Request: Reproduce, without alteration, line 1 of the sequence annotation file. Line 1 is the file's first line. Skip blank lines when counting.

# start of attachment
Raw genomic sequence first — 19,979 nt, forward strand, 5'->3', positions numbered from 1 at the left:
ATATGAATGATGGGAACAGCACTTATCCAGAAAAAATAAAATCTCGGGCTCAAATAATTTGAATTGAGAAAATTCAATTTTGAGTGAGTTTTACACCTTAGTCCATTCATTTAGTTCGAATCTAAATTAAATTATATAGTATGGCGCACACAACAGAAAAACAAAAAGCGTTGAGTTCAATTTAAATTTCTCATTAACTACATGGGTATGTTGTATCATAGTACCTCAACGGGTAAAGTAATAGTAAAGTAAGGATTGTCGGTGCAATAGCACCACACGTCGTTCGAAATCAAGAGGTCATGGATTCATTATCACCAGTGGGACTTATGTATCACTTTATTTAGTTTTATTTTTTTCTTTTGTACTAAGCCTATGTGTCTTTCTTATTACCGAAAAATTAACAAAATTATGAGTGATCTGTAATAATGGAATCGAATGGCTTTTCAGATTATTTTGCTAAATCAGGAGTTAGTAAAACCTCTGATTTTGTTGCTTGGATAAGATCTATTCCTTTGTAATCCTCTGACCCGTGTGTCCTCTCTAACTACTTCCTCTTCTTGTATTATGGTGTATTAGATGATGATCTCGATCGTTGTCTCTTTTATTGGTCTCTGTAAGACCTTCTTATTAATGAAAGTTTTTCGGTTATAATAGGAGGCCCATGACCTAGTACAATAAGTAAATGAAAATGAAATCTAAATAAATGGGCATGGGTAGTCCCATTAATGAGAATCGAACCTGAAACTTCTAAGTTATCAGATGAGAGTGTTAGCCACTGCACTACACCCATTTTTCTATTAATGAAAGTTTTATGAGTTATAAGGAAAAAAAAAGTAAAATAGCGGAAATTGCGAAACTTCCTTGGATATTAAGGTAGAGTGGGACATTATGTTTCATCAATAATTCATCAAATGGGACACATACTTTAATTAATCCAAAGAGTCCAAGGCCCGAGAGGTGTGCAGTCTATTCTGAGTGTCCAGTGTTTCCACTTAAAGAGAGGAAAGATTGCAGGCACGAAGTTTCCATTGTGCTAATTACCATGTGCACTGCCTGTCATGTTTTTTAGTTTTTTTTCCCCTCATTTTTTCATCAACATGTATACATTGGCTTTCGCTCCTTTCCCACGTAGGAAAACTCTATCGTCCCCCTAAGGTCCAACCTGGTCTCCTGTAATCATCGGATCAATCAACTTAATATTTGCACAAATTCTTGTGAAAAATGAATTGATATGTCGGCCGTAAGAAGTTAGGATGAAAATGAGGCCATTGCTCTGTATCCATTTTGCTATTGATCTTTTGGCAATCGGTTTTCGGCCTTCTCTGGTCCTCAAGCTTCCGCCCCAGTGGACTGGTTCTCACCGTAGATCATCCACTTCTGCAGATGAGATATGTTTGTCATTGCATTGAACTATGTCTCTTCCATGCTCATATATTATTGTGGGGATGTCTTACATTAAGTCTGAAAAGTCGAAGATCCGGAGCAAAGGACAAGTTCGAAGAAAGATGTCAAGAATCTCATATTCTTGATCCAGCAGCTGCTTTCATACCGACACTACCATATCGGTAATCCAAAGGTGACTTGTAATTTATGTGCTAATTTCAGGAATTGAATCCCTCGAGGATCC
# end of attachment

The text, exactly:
Raw genomic sequence first — 19,979 nt, forward strand, 5'->3', positions numbered from 1 at the left: